The bar end mirrors slip into the end of the bars (you must have hollow bar ends) and then you tighten the main bolt to expand the rubber nut on the other side. This went pretty smooth for the most part. Once you have it firmly fixed into the bar, you need to se the arm where you like it and then tighten the stainless allen head pinch bolt on the arm. This actually proved to be kind of troublesome as You cant quite get it tight enough without that sinking feeling that your about to strip the thing out. Well turns out this is just an issue if your forcing the arm around. Normal conditions, it isnt a problem.

I played with having the mirrors pointed out and pointed in. Pointed out yeilded slightly better visibility but looks horrible. Pointed in offers adequate visibility and looks A LOT better IMO.

It appears that you could easily attach a weighted bar end to the outside of these in lieu of the outer cap and use a longer main bolt so thats cool. I dont need the weight in the bars and not real concerned about the crash protection as I feel a 600lb cruiser coming down on these will break them with or without the bar ends.

Long term thoughts:
After riding this around for some time, changing how they mount and sit, flipping them to hanging under the bars, then flipping them back up and tinkering some more, I like how they look and work. They arent great and you can certainly tell they are the cheaper version, but bang for the buck they are fabulous. There is virtually NO vibration at all (although my V4 engine is famous for its smoothness). The slight tint to them is also great and take out some of the harshness of reflections and glare.

I BIG annoyance, however - and this isnt really the fault of the mirror per say, but moreso the design concept and installation - is that when dismounting the bike, or pushing it around, my hand can easily catch on the mirror and knock it out of position forcing me to reset it once on the bike again. I have been working on not hitting it with my hands but it is kind of in the way for that. Other than that, they are great so far.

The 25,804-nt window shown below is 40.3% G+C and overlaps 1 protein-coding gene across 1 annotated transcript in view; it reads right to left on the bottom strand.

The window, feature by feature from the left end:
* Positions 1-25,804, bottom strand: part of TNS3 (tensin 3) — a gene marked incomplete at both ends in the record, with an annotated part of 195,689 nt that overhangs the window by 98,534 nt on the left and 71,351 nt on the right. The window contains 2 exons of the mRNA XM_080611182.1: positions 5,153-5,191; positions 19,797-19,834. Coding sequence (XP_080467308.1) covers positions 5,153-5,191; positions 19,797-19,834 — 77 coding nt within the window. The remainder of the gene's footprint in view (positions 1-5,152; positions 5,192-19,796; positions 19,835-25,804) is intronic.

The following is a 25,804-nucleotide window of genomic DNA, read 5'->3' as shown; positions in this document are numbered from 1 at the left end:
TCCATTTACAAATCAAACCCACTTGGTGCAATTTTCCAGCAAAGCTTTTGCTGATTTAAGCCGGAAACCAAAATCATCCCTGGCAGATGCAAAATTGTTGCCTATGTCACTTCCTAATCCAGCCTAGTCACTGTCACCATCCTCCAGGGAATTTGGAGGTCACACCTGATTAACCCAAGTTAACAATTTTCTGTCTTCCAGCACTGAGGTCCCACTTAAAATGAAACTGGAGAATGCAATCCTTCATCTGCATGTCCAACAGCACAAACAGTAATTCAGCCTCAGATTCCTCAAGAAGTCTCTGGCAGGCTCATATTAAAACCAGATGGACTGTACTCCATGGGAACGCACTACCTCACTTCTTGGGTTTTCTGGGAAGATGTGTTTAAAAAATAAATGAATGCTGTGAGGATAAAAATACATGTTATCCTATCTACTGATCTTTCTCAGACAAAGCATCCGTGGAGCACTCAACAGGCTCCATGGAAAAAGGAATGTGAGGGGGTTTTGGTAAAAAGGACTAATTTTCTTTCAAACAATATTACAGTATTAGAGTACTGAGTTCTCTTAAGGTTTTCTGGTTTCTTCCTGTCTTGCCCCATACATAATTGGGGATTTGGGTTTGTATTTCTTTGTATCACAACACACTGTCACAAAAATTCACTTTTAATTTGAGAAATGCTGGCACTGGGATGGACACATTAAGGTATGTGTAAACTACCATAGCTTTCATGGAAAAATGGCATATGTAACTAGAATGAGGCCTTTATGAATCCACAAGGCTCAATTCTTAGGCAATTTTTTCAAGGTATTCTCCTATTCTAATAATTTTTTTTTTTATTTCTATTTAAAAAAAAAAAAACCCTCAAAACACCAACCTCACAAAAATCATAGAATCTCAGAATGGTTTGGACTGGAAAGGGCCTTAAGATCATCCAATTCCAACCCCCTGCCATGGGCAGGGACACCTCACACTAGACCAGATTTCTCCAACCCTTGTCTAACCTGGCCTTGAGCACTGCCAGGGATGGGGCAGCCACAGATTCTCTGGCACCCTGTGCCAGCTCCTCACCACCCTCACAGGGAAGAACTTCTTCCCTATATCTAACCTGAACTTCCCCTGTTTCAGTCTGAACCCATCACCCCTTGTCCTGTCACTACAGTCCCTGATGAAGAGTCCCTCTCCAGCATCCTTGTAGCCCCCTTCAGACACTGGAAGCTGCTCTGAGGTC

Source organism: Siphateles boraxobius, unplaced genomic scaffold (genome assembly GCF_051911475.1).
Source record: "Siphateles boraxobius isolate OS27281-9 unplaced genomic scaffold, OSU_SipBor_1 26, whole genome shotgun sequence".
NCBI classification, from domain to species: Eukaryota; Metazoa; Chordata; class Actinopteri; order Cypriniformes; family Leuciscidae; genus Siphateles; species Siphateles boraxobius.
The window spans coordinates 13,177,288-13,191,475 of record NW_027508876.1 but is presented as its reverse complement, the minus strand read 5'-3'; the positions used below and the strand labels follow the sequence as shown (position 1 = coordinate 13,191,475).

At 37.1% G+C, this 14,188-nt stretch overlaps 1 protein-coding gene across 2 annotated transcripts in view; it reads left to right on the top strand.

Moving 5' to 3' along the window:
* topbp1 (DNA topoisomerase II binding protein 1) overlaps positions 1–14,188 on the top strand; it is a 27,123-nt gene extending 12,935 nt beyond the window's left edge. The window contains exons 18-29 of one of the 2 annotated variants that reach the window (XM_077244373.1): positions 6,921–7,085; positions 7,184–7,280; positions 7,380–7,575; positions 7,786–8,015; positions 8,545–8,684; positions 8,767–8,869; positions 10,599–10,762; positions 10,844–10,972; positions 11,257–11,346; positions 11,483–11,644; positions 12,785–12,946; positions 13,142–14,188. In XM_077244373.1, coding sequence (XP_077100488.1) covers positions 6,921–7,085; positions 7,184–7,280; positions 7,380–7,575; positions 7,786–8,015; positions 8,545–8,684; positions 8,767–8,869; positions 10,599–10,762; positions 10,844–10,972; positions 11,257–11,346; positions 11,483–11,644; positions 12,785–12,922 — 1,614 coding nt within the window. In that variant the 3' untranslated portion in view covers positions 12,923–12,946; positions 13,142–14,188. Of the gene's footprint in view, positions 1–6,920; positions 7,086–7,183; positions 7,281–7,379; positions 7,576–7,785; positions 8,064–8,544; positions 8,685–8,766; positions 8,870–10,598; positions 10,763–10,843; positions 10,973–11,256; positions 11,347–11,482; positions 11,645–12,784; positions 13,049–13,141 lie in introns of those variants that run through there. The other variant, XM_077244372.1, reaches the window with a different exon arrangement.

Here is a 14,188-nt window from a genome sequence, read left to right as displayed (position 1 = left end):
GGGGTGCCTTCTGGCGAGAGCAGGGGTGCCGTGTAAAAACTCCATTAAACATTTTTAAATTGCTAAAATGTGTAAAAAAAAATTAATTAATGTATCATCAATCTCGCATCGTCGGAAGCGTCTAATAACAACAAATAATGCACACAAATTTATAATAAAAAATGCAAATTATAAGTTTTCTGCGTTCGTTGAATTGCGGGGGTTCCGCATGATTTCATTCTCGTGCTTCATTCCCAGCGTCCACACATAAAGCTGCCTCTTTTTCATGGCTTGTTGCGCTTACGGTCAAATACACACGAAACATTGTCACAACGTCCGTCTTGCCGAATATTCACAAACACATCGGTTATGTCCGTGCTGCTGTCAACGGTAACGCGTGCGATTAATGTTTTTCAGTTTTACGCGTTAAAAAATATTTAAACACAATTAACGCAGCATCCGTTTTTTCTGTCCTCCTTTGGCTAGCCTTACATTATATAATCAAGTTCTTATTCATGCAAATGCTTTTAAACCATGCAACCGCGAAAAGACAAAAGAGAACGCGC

On the anodized aluminum parts, I have noticed a little bit of sun fading. Not much, but noticeable. Pretty good considering cost and that I have had them over a year now. Simple solution, loosen the main bolt and spin the plates 180 degrees so the faded part is on the bottom. Problem solved for another year or so.

Overall impressions:
Great little investment. Obviously, they are not perfect, but what is when you start talking custom applications. I'm not sure if I would buy these again though. Nothing wrong with them really, but I think for my application, there are more elegant options. Certainly not many more unique than this, and I like that, but not the most practical around. Overall I am happy with them though. If your looking for something different, but don't wanna break the bank, these are a good option, but if you have the money for them, get the real Rizomas as I feel they are a bit sturdier and likely aren't going to discolor or fade. The black on these is still like new, however.

The Breakdown (On a scale of 1-5):
Price: 5 (excellent price)
Build Quality: 3.5 (most is great but I would change a few things)
Appearance: 4.5 (This, of course, will vary depending on your tastes)
Longevity: 4.5 (Holding up well sans slight fading of red anodized parts)
Overall Value: 4 (decent value for sure)

Hope some of you find this useful.

- Justin

"You were taking it easy right? Because I could keep up with
you and from what I understand, I shouldn't be able to do that..."
- Ken "No Neck"